Its hopes tethered, team heads for Pak
Though chances of extraditing Saeed are slim, India wants to score on counterfeit currency front.delhi Updated: May 24, 2012 01:33 IST
Accompanied by heads of the Intelligence Bureau (IB) and National Investigation Agency (NIA), home secretary RK Singh on Wednesday flew to Islamabad to press for action against seven 26/11 accused, including Lashkar-e-Taiba amir Hafiz Saeed, and seek dismantling of 42 terrorist training camps in Pakistan-occupied-Kashmir (PoK). Singh will hold talks with his counterpart, Khawaja Siddiqui Akbar, over the next two days.
While NIA chief SC Sinha was included in the delegation to address any queries relating to the 2007 Samjhauta Express blast, in which Hindu terrorists were allegedly involved, counter-terror expert Nehchal Sandhu was brought in at the last moment to push Pakistan into acting against the 26/11 accused and existing terror camps in PoK.
Though this could be 61-year-old Sandhu’s maiden trip to Islamabad, he has had to deal with terror emanating from Pakistan virtually on a daily basis during his 39-year-old career in IB.
Sandhu had come face-to-face with Inter-Services Intelligence-sponsored terror when he went as part of the Indian team to negotiate the release of 178 passengers on the hijacked IC-814 at Kandahar International Airport in the last week of 1999. The passengers were released on December 31, 1999 in exchange of top Pakistan terrorists.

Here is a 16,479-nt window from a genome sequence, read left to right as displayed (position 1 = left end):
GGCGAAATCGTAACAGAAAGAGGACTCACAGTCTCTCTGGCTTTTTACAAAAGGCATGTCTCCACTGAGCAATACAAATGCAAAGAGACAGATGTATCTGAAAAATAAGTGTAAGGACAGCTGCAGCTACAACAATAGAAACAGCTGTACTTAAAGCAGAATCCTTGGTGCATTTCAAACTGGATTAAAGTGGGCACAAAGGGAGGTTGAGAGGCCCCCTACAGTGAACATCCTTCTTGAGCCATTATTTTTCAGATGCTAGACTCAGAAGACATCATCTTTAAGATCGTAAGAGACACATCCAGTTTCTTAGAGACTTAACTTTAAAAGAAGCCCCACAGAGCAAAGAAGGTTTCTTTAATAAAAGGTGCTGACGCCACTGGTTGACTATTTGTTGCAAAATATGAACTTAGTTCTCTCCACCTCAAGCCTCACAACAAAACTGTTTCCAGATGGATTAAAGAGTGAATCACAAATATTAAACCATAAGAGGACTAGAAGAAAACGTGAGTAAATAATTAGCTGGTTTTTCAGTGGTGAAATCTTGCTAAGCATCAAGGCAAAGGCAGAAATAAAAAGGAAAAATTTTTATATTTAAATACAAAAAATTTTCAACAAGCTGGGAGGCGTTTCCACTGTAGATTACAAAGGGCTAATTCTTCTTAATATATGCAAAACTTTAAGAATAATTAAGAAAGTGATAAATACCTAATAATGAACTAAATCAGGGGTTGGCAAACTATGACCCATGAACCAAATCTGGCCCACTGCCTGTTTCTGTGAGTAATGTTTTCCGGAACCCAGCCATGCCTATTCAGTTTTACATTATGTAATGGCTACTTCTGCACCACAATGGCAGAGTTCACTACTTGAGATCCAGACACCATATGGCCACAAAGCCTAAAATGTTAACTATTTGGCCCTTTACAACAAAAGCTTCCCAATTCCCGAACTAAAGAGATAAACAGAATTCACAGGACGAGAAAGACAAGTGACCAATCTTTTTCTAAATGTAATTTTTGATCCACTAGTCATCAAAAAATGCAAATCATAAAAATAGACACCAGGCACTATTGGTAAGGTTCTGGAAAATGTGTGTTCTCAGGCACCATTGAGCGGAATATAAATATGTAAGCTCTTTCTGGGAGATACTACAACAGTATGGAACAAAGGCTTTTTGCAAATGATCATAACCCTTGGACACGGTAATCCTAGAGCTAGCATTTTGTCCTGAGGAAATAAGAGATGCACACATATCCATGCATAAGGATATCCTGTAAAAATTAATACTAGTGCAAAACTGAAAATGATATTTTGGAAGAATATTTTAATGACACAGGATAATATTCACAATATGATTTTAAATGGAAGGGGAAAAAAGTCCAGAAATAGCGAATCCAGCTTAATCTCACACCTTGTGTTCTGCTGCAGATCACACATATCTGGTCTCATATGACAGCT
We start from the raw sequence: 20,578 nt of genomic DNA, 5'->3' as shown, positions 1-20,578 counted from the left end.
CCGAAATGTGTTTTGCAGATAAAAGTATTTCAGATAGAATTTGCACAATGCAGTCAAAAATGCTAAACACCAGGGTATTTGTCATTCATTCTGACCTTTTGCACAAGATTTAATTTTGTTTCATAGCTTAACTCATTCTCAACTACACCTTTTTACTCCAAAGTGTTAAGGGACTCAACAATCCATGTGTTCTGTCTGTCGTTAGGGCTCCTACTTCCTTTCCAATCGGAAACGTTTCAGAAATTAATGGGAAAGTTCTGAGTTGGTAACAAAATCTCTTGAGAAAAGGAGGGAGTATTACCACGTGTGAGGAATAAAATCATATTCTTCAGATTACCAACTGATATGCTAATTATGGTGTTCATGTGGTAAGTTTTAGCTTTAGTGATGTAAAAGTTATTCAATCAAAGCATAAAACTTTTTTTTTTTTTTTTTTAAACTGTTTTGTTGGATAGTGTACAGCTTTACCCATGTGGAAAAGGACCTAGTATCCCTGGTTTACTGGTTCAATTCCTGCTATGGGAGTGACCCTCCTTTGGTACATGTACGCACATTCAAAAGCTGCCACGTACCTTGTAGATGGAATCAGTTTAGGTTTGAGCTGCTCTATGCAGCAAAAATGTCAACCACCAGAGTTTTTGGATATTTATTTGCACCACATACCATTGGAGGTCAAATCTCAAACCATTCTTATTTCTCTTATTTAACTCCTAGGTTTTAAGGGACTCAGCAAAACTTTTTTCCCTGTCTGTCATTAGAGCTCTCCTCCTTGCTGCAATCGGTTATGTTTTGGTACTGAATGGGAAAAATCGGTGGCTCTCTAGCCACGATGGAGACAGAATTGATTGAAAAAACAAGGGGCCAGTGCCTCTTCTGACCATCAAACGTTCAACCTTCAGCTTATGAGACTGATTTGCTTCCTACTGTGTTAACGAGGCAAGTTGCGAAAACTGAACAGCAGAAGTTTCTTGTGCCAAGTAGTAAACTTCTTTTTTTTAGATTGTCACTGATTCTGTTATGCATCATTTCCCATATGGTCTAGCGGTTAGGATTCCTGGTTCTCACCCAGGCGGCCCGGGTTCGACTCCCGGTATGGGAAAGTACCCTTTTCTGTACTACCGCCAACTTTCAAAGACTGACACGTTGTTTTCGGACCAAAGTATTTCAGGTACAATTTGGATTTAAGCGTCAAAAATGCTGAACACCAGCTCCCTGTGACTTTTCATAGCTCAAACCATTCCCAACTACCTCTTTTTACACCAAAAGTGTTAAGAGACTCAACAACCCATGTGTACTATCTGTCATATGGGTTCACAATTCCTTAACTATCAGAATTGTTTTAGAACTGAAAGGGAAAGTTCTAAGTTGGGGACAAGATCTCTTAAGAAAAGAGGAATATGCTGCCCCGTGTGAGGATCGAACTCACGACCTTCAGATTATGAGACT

Sinha’s NIA, on the other hand, handles cases involving Hindu terrorists as well as those pertaining to militants taking shelter in Pakistan.
Sources said besides seeking cooperation as well as information on cross-border smuggling of fake currency, the Indian side will discuss terrorist activities of the LeT.
Keeping its bar of expectations low, New Delhi hopes to bring about a liberalised visa regime and some forward movement in information-sharing on fake Indian currency through this visit.
While India harbours no hope of Islamabad handing over the IC-814 hijackers, exchanged terrorists or Saeed himself, Pakistan is under tremendous pressure from the global community to stop treating jihadist groups as its strategic arm.